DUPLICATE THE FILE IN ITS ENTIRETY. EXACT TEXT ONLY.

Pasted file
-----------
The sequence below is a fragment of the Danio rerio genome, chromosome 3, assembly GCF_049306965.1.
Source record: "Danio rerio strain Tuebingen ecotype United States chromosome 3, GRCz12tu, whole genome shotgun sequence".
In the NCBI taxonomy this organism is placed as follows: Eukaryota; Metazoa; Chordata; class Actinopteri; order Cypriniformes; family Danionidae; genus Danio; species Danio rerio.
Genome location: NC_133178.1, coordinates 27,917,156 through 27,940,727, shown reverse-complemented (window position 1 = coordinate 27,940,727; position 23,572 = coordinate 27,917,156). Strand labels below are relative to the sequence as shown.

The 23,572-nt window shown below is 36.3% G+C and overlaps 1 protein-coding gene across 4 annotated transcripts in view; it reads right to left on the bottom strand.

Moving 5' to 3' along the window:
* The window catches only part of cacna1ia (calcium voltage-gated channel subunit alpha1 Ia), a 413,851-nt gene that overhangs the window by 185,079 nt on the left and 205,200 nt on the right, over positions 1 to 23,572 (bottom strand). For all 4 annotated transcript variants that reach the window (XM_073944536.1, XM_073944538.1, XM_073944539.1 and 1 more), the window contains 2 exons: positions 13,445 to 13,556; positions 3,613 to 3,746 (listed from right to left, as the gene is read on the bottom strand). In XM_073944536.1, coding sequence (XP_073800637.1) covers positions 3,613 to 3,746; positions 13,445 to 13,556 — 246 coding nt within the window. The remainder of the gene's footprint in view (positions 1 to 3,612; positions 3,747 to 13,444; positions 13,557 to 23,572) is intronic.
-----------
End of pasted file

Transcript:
The sequence below is a fragment of the Danio rerio genome, chromosome 3, assembly GCF_049306965.1.
Source record: "Danio rerio strain Tuebingen ecotype United States chromosome 3, GRCz12tu, whole genome shotgun sequence".
In the NCBI taxonomy this organism is placed as follows: Eukaryota; Metazoa; Chordata; class Actinopteri; order Cypriniformes; family Danionidae; genus Danio; species Danio rerio.
Genome location: NC_133178.1, coordinates 27,917,156 through 27,940,727, shown reverse-complemented (window position 1 = coordinate 27,940,727; position 23,572 = coordinate 27,917,156). Strand labels below are relative to the sequence as shown.

The 23,572-nt window shown below is 36.3% G+C and overlaps 1 protein-coding gene across 4 annotated transcripts in view; it reads right to left on the bottom strand.

Moving 5' to 3' along the window:
* The window catches only part of cacna1ia (calcium voltage-gated channel subunit alpha1 Ia), a 413,851-nt gene that overhangs the window by 185,079 nt on the left and 205,200 nt on the right, over positions 1 to 23,572 (bottom strand). For all 4 annotated transcript variants that reach the window (XM_073944536.1, XM_073944538.1, XM_073944539.1 and 1 more), the window contains 2 exons: positions 13,445 to 13,556; positions 3,613 to 3,746 (listed from right to left, as the gene is read on the bottom strand). In XM_073944536.1, coding sequence (XP_073800637.1) covers positions 3,613 to 3,746; positions 13,445 to 13,556 — 246 coding nt within the window. The remainder of the gene's footprint in view (positions 1 to 3,612; positions 3,747 to 13,444; positions 13,557 to 23,572) is intronic.